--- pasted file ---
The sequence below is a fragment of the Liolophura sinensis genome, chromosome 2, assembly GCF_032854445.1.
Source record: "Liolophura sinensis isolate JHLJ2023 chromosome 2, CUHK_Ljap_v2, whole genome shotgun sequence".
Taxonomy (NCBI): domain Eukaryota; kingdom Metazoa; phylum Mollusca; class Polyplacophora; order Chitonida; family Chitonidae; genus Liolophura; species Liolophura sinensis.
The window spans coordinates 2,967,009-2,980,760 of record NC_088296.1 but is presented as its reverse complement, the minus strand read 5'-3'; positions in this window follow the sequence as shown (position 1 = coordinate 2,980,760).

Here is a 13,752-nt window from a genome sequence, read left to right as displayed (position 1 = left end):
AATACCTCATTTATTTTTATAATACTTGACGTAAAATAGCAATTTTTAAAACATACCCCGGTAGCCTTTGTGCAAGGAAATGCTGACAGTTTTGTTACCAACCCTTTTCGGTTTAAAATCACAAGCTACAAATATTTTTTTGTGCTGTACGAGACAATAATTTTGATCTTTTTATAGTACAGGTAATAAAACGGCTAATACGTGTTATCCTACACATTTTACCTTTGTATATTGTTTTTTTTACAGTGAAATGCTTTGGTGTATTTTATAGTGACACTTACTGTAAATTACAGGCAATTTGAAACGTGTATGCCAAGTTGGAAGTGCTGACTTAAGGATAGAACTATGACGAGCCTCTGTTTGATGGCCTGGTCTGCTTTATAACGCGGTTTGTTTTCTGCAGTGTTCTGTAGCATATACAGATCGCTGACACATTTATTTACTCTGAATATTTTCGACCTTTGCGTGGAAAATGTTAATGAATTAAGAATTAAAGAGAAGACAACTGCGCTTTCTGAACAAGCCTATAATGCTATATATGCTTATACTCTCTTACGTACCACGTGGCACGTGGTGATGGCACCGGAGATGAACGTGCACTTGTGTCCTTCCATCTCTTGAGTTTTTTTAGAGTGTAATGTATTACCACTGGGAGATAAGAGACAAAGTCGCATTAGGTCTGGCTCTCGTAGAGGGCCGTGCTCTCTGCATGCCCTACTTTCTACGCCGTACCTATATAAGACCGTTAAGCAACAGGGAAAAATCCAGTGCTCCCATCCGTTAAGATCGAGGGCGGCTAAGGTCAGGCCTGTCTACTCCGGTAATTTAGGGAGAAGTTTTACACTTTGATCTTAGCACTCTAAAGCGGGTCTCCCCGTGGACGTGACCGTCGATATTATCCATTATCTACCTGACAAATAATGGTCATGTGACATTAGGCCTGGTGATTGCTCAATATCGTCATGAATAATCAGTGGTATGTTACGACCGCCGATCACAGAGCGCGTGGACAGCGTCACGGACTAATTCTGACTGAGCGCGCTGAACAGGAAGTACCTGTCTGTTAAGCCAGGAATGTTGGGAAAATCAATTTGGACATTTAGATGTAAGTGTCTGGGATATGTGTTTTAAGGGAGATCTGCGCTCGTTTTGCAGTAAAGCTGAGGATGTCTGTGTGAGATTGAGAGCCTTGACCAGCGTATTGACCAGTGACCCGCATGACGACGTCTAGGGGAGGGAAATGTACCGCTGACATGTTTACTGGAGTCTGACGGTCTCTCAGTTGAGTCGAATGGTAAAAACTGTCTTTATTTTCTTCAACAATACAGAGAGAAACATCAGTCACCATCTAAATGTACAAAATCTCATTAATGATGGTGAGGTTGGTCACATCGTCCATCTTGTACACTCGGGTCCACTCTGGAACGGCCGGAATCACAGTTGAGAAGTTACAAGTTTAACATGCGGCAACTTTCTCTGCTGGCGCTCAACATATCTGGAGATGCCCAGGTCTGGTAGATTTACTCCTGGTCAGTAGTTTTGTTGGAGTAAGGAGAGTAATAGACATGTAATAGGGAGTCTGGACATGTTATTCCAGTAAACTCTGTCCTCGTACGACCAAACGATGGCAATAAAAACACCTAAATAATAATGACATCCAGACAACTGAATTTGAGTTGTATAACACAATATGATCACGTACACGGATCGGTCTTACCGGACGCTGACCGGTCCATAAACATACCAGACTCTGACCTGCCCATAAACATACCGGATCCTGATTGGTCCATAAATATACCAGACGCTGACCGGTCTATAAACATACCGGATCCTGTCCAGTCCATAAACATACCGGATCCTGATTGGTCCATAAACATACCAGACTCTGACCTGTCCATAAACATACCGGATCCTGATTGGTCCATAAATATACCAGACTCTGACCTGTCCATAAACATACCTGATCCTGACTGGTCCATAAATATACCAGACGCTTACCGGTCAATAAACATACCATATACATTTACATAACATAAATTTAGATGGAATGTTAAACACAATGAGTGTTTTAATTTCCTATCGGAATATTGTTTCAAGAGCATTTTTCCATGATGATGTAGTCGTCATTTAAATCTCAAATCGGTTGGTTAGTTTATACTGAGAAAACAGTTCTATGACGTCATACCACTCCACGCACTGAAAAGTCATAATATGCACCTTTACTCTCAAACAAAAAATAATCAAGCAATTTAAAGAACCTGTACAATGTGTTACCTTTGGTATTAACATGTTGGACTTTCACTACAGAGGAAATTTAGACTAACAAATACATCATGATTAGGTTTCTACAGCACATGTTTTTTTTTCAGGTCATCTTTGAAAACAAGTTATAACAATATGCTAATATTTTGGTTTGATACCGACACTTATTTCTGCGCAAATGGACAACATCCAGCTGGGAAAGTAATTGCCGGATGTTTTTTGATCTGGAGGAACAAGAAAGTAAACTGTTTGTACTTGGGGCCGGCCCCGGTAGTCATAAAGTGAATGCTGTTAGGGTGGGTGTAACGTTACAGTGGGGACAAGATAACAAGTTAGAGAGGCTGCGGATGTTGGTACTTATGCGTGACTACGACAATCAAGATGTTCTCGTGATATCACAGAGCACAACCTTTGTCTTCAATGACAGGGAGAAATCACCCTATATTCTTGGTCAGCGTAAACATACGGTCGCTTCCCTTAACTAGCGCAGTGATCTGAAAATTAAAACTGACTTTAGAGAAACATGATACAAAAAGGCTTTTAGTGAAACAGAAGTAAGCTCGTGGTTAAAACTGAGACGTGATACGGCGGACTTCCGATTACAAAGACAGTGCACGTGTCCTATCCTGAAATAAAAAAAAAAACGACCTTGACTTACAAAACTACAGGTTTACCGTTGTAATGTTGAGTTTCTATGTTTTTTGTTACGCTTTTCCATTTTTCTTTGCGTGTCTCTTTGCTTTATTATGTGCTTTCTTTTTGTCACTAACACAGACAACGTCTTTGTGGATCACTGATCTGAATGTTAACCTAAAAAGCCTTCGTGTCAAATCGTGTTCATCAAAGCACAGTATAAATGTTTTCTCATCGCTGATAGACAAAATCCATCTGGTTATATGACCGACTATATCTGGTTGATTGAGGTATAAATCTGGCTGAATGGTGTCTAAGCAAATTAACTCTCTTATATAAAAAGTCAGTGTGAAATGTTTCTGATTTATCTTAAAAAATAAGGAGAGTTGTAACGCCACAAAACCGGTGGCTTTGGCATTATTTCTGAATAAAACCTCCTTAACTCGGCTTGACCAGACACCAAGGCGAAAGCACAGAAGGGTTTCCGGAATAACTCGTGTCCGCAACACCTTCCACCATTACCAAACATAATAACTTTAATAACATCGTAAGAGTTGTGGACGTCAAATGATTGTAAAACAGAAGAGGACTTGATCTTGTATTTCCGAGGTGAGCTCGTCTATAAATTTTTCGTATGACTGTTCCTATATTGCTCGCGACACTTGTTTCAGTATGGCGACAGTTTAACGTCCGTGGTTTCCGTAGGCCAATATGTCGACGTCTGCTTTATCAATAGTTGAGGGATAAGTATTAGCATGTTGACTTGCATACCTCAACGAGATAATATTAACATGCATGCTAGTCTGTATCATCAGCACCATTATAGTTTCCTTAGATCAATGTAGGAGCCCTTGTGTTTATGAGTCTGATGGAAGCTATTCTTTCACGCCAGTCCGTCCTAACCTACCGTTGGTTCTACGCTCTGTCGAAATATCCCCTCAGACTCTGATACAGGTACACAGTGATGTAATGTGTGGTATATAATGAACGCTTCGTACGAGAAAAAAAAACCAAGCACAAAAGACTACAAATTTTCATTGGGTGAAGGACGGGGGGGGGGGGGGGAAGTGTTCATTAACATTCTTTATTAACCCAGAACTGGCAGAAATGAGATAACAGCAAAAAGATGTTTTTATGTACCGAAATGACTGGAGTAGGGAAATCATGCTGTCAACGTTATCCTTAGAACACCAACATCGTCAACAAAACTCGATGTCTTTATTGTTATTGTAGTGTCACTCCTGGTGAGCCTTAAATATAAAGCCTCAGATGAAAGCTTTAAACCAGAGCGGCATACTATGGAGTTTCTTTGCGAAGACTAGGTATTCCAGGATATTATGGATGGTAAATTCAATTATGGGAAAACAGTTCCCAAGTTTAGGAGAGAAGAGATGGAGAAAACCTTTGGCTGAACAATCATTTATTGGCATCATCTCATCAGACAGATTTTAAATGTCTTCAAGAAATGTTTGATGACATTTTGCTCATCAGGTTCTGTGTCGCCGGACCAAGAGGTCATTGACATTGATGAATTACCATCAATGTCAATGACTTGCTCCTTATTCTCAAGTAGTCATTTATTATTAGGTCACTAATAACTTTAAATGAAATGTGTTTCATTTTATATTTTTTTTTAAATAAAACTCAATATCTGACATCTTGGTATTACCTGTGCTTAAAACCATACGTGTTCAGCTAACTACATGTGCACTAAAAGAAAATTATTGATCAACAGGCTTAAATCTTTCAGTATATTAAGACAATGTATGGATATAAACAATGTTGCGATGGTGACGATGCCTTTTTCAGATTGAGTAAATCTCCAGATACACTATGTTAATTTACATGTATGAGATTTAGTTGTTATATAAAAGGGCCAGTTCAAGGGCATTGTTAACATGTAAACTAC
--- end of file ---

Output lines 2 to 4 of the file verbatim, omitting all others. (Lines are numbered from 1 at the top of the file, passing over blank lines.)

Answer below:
Source record: "Liolophura sinensis isolate JHLJ2023 chromosome 2, CUHK_Ljap_v2, whole genome shotgun sequence".
Taxonomy (NCBI): domain Eukaryota; kingdom Metazoa; phylum Mollusca; class Polyplacophora; order Chitonida; family Chitonidae; genus Liolophura; species Liolophura sinensis.
The window spans coordinates 2,967,009-2,980,760 of record NC_088296.1 but is presented as its reverse complement, the minus strand read 5'-3'; positions in this window follow the sequence as shown (position 1 = coordinate 2,980,760).